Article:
7 Oct | Posted by Teri Fann | no comments |
Ouch! Are you dealing with the “Puppy Terrors”? Here is some general advice for new dog owners who are experiencing some issues with biting/mouthing. Though each dog is different & may require the evaluation of a trainer, the following tips in general can be helpful to all pet owners.
First and foremost, relax. It is most likely that there is nothing seriously wrong with your new family member so don’t think your situation is hopeless. Often we become so stressed out with our new expectations of what our pet “should” be doing that we miss out on the joys of puppy-hood that allow the dog to grow and mature in a healthy environment.
Your puppy is separated from his mother & litter mates around age 8 weeks. Puppies learn bite inhibition from their siblings & its typical behavior for them while they interact with each other.
The mother dog will train her young by standing up and walking away when bitten. When puppies bite too hard during play with their siblings, the bitten puppy will yelp and stop playing with the rough puppy. Or the bitten sibling might leap up and knock the offending puppy over with a loud bark or growl. This teaches a puppy that playtime ends if he bites too hard.
Keep in mind, there are many things that may be affecting your dogs behavior. Here are just a few questions to better understand what might be contributing to your dog’s undesirable ways.
How much exercise does it get? Have you taken the dog to a puppy training class? Do you socialize the puppy? Does the puppy spend time playing with other dogs?
Whether your dog is a puppy or older, they can always learn bite inhibition and is never too old for training. If you are willing to put some time and energy into training your dog, rest assured that their behavior will improve.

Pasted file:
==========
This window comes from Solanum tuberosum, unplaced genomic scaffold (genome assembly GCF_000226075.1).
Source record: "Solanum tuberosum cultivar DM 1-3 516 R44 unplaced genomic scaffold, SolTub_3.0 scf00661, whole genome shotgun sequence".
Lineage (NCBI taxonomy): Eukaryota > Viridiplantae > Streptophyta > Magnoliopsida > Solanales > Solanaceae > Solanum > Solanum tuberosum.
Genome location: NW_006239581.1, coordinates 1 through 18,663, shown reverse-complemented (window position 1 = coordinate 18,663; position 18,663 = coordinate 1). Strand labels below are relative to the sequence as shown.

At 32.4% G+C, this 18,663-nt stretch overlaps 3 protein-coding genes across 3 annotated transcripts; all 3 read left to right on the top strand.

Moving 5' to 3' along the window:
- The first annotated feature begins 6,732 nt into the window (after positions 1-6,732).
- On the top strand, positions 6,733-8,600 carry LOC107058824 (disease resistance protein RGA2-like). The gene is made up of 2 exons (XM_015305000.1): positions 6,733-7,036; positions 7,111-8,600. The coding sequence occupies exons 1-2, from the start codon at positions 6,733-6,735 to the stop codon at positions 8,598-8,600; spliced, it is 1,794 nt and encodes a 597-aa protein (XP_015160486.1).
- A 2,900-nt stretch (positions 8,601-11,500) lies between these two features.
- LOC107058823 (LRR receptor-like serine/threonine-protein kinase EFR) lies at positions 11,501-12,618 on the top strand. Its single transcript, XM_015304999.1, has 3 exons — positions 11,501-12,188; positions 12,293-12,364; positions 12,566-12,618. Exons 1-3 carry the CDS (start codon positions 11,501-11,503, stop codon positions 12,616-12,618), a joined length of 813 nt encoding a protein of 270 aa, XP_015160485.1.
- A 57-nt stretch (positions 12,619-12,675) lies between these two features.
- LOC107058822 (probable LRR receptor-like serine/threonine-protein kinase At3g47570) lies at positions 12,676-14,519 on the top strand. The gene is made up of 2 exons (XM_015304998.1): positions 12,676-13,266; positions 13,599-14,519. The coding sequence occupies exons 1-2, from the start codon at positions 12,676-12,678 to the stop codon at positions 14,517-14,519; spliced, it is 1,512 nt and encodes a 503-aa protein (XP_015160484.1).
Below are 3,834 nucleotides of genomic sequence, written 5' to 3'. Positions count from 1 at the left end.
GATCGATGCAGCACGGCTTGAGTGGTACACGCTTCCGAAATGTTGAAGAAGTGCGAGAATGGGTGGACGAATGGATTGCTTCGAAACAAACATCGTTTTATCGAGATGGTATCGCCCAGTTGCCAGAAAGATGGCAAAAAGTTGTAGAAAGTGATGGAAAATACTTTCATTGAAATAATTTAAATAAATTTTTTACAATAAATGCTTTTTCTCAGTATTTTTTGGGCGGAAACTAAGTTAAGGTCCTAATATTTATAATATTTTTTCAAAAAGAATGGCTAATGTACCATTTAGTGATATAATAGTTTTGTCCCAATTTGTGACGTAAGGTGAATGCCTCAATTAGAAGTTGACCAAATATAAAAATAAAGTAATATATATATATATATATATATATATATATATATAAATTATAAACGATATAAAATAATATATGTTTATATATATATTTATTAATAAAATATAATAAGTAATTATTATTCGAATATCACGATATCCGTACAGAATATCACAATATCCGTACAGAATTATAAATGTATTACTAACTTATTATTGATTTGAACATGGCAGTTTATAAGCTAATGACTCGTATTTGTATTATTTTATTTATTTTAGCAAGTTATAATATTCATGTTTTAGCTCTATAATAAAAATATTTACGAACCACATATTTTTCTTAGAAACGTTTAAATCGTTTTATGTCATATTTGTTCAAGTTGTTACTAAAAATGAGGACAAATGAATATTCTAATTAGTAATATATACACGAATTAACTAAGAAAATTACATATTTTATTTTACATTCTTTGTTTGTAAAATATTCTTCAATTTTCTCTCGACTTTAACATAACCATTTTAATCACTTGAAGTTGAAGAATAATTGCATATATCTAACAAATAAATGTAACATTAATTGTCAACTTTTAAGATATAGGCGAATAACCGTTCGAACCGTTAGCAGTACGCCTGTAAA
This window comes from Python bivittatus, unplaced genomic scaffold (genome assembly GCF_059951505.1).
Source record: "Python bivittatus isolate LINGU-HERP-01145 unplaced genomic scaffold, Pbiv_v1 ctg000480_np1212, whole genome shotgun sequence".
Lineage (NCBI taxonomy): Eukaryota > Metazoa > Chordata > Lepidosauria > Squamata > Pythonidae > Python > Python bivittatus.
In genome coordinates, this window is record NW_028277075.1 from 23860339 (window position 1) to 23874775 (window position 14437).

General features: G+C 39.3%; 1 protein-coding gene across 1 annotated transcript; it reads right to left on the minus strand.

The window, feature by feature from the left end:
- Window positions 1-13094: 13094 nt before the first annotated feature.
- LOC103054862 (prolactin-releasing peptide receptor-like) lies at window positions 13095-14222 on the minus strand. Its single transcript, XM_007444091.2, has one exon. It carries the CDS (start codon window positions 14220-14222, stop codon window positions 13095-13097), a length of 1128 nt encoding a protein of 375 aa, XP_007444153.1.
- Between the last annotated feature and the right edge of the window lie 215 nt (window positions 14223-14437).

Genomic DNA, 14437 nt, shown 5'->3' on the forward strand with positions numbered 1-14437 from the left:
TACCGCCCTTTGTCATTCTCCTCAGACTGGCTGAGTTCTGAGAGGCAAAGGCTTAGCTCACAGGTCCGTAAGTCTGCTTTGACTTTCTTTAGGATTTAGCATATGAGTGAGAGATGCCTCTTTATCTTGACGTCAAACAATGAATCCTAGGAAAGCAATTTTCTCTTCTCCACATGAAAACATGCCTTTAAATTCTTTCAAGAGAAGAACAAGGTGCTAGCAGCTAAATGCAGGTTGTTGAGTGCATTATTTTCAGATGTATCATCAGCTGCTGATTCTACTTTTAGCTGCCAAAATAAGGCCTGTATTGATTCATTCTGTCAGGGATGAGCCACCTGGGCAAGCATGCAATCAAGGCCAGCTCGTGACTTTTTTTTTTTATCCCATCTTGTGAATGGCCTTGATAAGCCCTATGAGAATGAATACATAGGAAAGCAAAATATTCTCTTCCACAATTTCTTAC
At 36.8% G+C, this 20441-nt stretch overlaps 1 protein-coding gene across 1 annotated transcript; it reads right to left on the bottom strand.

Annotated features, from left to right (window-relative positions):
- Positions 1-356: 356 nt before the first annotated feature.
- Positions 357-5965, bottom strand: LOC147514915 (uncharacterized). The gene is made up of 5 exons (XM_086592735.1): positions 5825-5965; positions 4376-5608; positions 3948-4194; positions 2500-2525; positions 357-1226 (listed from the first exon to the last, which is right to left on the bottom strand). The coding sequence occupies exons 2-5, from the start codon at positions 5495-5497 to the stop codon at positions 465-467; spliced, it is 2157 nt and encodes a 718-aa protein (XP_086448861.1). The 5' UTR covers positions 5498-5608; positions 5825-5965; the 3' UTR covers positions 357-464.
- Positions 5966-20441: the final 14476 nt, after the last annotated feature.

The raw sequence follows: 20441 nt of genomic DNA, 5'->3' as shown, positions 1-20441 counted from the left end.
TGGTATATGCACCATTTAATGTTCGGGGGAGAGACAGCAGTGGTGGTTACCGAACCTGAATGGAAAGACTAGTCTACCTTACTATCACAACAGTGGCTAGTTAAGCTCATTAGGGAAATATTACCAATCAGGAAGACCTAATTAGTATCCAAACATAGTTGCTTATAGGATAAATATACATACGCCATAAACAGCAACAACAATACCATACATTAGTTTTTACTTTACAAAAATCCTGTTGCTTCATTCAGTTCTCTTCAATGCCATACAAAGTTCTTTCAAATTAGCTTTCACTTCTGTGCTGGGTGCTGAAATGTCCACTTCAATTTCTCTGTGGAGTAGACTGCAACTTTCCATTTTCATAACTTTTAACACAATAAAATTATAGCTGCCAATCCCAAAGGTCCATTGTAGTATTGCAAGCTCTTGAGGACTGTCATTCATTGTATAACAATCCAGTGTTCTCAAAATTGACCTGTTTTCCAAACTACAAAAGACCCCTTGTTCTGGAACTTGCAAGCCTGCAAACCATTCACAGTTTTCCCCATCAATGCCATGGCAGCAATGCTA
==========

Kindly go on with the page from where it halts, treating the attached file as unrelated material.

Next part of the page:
Sometimes when a dog “bites/mouths”, it is possible that she thinks it’s a game & is not trying to cause harm. Just like children, dogs need structure, rules, and boundaries. Puppies in particular have to be taught the “house rules” about what behavior is acceptable and what is not. Things such as couch privileges, leash walking, and how rough is too rough to play are all part of this process.
A consultation with a reputable dog trainer and a 4-6 week positive reinforcement based obedience class is an excellent investment in your dog’s behavior. A quick google search for “positive dog training” in your area should help you find local resources or you can email us for our local recommendations. Of course you can also ask your friends and neighbors, or even your vet, for recommendations.
This subject is just another reason why everyone should avoid puppy mills & choose a quality breeder for their pet. Puppy mills often breed dogs with health and genetic problems and care only about making a profit so issues of genetic flaws/temperament are not a big concern to them.
Often, people will purchase a dog from a puppy mill to find that the dog is sick, sometimes very soon after they come home. This is such a problem that there are puppy “Lemon Laws” and lawsuits happening right now. Make it a top priority to find a breeder who offers a guaranty on their puppies & ask them for as much information as they can provide you on their genetic testing. A true quality breeder will have no problem directing you to this information. If you ultimately discover that this is a genetic issue with your pet, you may be entitled to compensation depending on the laws in your state. For more information, click here:
For a puppy that seems unusually hyperactive or is biting to the point where you can not control, you may want to consult your vet about their anxiety level.There are even anxiety medications and natural calming products available that may help in some situations.
We send ALL of our puppies home with a Snuggle Puppy, a stuffed animal that recreates the intimacy and physical warmth of a mother dog with a simulated heartbeat. The result is a calmer, more peaceful pet – one that feels less loneliness, fear and separation anxiety.
Check out Snuggle Puppies
Amazon has some great selections on dog behavior, check out this book ’s approach on positive dog training by renewed dog trainer Victoria Stilwell.
Hang in there and always be proactive. You may need a mix of training, socialization, behavior modification and medication to get your dog to a happy place, but almost every dog can get over this stage & fit into your family life in harmony.